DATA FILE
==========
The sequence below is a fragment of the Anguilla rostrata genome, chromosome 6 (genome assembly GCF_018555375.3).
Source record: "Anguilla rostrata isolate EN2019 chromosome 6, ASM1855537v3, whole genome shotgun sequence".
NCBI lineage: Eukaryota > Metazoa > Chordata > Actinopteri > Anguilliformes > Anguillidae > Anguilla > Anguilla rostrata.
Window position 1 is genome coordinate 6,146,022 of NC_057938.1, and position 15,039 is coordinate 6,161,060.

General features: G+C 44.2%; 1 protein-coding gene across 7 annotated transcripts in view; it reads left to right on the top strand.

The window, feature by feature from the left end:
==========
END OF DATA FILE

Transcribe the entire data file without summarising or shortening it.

The sequence below is a fragment of the Anguilla rostrata genome, chromosome 6 (genome assembly GCF_018555375.3).
Source record: "Anguilla rostrata isolate EN2019 chromosome 6, ASM1855537v3, whole genome shotgun sequence".
NCBI lineage: Eukaryota > Metazoa > Chordata > Actinopteri > Anguilliformes > Anguillidae > Anguilla > Anguilla rostrata.
Window position 1 is genome coordinate 6,146,022 of NC_057938.1, and position 15,039 is coordinate 6,161,060.

General features: G+C 44.2%; 1 protein-coding gene across 7 annotated transcripts in view; it reads left to right on the top strand.

The window, feature by feature from the left end: